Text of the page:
With two masters degrees and a Ph.D. in organizational development, jobless and strategizing on how to make ends meet is not where Reeta Hoskote thought she'd be at this stage in her life.
Unemployed for 16 months, Hoskote said she's not shopping, eating out or spending money on "fun stuff."
"If you look at how long I carry on before money starts coming in, it can't keep out going out, out, out with nothing coming in," she said.
Determined to find a job, Hoskote joined hundreds of other unemployed at a job club in Naperville.
With the search for full-time employment being a full-time job by itself, the job club provides hope, reduces stress and, best of all, provides networking opportunities.
For many, the job clubs that are popping up all around Chicagoland not only help a person realize that they're not alone, but they also provide information on job openings that many people might not know about.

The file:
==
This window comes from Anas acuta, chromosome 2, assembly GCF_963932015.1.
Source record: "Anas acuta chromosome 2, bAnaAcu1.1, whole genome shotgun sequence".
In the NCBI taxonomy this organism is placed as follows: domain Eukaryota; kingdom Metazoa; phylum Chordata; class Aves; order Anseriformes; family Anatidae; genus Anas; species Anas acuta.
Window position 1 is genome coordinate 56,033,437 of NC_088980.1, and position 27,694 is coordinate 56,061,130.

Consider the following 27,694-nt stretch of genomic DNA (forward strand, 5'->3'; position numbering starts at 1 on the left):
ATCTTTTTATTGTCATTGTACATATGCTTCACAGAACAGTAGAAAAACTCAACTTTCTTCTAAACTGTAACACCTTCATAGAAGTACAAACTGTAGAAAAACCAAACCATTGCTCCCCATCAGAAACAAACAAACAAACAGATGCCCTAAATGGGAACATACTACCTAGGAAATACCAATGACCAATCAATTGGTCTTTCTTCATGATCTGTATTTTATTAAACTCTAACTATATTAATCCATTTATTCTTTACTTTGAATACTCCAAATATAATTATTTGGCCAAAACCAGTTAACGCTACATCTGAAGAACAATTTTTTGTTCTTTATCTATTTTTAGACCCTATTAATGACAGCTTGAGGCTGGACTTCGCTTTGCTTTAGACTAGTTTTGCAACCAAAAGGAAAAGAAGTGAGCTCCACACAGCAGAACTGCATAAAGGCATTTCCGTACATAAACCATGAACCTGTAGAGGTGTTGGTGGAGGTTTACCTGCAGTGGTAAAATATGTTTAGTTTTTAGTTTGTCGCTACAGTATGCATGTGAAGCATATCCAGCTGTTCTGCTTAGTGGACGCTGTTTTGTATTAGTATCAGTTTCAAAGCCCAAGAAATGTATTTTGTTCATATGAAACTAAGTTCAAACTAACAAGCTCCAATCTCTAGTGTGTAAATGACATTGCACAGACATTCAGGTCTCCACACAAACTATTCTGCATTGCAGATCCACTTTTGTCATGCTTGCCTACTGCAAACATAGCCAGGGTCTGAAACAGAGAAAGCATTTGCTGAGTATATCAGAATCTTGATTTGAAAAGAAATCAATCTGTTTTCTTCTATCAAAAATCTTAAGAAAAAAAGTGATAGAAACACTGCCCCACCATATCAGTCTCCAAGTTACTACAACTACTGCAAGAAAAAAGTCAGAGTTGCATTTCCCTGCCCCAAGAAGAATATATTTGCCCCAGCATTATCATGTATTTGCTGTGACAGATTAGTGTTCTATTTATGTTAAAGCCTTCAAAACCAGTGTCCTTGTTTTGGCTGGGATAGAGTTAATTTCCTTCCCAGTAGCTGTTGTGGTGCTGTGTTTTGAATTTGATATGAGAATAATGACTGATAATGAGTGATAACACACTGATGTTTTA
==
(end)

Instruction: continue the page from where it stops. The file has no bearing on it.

Therapist Joy Maguire Dooley came up with the idea for a job club more than 15 years ago to help ease the stress of unemployment.
"We need hope. We all need to be there for each other," she said. "That is the beauty of it."
Maguire Dooley said the key to finding the next job includes getting out of the house and clearing the mental hurdle of depression and negativity that sets in when unemployed.
"I always tell them because my name is Joy, you can't have joy and negativity in the same room. So when they come here they know there is going to be some laughs but some serious networking," Maguire Dooley said.
Hoskote said she's staying optimistic and motivated by listening to those who have already found jobs.
"I'm sure one day I'll be in a position to help other people, and I'll do the same thing, so that is what helps," Hoskote said.